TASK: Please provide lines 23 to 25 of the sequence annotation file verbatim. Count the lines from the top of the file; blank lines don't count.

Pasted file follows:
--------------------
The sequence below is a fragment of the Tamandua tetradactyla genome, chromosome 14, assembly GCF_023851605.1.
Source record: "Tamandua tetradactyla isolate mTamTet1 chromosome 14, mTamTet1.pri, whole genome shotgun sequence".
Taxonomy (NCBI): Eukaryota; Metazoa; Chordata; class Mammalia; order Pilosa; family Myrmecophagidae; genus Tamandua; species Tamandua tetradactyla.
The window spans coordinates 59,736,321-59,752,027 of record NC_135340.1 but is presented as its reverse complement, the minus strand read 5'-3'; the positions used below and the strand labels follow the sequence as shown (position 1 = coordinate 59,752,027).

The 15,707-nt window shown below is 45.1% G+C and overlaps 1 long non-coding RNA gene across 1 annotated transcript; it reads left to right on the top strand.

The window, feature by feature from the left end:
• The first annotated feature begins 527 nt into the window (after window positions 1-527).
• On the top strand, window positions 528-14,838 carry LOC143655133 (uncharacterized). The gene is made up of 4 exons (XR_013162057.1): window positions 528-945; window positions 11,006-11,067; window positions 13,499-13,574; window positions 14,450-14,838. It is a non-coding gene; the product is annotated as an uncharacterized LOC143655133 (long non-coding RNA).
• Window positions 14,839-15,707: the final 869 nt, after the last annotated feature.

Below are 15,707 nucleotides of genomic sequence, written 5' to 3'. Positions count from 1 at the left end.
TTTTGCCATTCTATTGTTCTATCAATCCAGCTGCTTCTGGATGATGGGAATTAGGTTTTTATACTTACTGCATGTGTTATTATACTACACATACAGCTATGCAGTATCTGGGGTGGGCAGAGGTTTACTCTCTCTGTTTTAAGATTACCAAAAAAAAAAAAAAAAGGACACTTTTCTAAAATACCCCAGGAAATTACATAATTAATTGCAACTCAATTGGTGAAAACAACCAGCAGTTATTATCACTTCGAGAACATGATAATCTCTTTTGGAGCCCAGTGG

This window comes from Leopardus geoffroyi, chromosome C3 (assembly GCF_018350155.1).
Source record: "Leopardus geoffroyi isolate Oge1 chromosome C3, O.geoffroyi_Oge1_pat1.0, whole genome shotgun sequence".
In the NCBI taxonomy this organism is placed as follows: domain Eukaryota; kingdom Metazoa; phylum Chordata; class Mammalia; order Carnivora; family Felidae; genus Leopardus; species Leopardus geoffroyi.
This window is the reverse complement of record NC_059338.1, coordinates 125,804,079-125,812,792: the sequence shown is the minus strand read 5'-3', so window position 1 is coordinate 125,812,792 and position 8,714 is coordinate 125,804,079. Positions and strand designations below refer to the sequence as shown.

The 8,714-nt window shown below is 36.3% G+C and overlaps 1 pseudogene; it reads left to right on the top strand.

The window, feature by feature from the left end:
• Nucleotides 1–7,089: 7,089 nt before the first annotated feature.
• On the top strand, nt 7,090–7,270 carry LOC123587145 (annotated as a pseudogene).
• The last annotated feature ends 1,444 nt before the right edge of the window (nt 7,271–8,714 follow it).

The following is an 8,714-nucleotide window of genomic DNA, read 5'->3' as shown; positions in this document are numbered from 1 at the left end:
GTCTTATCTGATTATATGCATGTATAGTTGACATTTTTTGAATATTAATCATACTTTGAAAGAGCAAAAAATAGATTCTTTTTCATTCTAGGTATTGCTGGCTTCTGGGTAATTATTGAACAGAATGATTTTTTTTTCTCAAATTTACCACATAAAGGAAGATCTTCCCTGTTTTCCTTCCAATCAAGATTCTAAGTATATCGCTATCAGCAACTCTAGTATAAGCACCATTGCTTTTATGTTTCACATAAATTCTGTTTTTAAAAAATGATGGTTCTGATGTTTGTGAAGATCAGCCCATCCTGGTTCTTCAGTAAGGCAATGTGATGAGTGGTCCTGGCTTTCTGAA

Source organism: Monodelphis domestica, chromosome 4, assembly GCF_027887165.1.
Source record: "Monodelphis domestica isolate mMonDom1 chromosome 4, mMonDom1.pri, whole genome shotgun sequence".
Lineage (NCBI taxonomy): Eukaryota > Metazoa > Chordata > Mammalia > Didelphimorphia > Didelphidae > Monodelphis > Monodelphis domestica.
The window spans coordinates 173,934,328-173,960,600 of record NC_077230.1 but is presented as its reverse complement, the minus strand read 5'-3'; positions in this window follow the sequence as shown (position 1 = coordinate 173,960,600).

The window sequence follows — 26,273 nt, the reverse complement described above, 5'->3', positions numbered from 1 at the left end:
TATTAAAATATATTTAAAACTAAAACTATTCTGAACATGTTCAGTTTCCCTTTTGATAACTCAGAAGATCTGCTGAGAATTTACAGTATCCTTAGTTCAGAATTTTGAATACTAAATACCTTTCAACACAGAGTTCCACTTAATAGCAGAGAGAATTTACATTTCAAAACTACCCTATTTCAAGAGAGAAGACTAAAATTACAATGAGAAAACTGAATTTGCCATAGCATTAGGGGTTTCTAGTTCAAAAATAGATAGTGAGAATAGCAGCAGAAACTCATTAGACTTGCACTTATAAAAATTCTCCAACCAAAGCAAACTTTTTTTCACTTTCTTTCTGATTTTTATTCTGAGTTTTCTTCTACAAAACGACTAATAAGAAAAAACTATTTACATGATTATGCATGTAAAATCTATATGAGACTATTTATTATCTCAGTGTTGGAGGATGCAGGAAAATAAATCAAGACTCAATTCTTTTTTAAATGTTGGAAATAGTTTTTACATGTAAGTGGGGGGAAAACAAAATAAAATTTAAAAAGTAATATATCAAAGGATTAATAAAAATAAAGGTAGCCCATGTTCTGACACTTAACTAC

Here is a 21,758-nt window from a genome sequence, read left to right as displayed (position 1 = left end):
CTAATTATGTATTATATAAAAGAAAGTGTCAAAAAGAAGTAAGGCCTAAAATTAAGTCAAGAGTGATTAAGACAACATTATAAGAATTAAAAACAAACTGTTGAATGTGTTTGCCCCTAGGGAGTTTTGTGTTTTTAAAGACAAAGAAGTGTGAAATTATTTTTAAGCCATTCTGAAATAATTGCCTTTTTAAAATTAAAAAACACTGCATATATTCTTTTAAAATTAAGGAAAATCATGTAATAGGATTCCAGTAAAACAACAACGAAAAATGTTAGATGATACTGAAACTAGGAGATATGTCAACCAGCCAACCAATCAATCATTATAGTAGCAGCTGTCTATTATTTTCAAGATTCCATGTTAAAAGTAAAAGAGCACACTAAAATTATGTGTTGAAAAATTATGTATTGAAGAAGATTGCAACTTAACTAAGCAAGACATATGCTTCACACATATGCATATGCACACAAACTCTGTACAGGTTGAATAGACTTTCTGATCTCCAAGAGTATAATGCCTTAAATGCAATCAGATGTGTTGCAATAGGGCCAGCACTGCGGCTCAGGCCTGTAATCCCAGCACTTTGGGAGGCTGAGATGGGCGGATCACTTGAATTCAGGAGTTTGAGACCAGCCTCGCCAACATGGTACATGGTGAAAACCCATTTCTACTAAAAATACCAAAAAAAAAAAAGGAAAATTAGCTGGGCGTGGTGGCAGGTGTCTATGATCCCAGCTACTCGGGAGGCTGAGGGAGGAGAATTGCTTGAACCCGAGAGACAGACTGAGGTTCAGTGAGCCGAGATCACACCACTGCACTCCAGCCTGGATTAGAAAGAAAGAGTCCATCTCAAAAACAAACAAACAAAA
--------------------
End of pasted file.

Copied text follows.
Source organism: Monodelphis domestica, chromosome 4, assembly GCF_027887165.1.
Source record: "Monodelphis domestica isolate mMonDom1 chromosome 4, mMonDom1.pri, whole genome shotgun sequence".
Lineage (NCBI taxonomy): Eukaryota > Metazoa > Chordata > Mammalia > Didelphimorphia > Didelphidae > Monodelphis > Monodelphis domestica.